Last week we opened one box from the Entomology unit and found over a hundred more inside – 286 matchboxes to be precise. With some padding on the inside, an empty matchbox would have made a sturdy container for any insect discovered during field observations.

Matchboxes as containers for insects
Matchboxes as containers for insects Image: Australian Museum
© Australian Museum

Apart from being a useful tool for scientific research, the collecting of matchboxes and anything related to matches, known as phillumeny, reveals a few curiosities about our cultural identity.

Our newly discovered matchbox collection includes iconic Australian brands such as Redhead and Federal, along with Paradise from Papua New Guinea and Koala safety matches made in Indonesia.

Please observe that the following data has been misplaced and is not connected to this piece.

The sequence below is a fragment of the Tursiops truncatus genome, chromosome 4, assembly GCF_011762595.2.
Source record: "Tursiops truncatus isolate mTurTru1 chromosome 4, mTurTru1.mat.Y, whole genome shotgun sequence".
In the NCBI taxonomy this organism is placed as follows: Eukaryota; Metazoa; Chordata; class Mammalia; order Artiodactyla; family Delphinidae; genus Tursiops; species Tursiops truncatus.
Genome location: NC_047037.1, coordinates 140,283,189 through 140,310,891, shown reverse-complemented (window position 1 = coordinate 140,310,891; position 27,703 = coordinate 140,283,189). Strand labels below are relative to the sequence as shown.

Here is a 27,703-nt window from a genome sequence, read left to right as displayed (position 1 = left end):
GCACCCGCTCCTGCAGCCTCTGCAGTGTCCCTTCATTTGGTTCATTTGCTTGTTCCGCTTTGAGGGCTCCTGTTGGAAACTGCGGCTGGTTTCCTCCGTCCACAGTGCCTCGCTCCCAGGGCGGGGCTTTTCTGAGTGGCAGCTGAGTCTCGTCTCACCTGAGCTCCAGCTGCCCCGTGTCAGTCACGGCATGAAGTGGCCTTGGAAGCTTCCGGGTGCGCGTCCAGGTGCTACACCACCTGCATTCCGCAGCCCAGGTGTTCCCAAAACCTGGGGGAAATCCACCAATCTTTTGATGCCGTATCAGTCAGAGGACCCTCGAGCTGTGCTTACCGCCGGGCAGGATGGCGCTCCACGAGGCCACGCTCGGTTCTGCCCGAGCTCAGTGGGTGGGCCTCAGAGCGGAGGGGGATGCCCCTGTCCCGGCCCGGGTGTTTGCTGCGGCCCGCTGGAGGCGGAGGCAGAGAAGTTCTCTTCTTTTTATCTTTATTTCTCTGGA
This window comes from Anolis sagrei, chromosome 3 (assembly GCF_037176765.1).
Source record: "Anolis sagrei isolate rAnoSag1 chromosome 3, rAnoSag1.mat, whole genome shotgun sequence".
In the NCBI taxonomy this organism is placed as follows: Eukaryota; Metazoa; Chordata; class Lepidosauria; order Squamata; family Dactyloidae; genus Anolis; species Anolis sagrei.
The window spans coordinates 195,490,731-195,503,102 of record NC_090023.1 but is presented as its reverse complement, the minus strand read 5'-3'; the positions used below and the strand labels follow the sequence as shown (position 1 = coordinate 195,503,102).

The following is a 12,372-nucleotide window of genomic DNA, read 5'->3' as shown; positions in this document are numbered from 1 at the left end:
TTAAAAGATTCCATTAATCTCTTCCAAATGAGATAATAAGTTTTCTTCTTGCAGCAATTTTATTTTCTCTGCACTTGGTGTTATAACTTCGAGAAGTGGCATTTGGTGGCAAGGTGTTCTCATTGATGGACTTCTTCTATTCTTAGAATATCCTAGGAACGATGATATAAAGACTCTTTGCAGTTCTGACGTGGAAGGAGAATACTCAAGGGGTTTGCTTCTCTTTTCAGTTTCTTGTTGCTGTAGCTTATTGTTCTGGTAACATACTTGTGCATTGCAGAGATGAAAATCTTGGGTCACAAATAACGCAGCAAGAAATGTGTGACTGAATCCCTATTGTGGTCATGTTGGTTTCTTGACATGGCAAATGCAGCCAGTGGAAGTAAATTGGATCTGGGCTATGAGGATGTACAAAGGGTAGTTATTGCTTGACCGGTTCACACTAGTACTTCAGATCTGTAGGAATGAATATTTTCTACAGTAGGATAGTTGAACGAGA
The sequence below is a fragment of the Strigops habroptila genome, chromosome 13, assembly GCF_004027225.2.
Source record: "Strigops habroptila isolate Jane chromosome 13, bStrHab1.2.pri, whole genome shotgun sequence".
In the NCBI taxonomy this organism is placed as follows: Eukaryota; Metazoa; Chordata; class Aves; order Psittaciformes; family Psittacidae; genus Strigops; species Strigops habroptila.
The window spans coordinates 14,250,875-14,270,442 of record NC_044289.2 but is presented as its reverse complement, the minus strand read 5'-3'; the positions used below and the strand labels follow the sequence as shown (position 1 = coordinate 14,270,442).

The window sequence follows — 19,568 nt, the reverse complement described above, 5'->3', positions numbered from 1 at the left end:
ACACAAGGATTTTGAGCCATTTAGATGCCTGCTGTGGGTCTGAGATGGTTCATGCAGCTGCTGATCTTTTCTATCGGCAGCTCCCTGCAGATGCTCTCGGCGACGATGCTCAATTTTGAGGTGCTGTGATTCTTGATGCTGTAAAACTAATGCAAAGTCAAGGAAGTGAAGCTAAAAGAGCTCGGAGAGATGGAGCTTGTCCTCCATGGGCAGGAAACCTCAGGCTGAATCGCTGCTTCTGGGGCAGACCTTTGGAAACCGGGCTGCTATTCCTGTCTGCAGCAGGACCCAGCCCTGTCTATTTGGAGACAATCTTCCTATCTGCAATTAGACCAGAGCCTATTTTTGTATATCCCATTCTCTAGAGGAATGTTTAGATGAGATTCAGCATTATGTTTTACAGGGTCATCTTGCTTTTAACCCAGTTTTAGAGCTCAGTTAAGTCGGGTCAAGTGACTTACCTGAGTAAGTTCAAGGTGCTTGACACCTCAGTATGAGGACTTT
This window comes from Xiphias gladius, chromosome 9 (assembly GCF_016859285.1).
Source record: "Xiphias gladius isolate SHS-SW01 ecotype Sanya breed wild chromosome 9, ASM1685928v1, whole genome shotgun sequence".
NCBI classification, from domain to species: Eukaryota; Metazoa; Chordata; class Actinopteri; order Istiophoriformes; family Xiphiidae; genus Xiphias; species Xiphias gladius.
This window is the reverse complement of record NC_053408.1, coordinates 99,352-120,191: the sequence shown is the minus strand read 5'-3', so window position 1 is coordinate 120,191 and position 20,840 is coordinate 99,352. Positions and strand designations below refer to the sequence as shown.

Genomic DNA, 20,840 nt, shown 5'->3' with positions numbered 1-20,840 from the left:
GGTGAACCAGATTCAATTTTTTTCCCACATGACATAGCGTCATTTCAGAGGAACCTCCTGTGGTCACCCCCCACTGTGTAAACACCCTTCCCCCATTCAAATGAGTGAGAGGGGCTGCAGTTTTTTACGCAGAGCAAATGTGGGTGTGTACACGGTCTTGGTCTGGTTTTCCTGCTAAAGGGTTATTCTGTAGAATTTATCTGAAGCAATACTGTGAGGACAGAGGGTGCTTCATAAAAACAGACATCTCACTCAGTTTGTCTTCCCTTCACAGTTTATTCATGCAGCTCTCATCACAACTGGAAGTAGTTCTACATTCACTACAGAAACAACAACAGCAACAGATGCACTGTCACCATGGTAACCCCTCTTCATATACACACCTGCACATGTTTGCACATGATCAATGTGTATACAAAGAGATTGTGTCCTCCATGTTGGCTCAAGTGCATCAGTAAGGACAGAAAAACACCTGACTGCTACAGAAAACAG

Bryant and May, Australia’s first matchbox manufacturer which was opened by the then Prime Minister, Alfred Deakin, released Redhead safety matches and the logo ‘Miss Redhead’ in 1946. Judging by the hairstyle, our Redhead matchboxes can be dated from the 1970s onwards and include a few samples from the series of famous redheads, Ginger Meggs and Vincent Van Gogh.

In contrast to the whimsy of the Redhead brand, the messages of the Federal and Australian matches reminded us about the dangers of driving (with cartoons), 'You want your child to be a missile? Don't let him stand up' and scenes from some of our primary industries, timber logging and sheep dipping.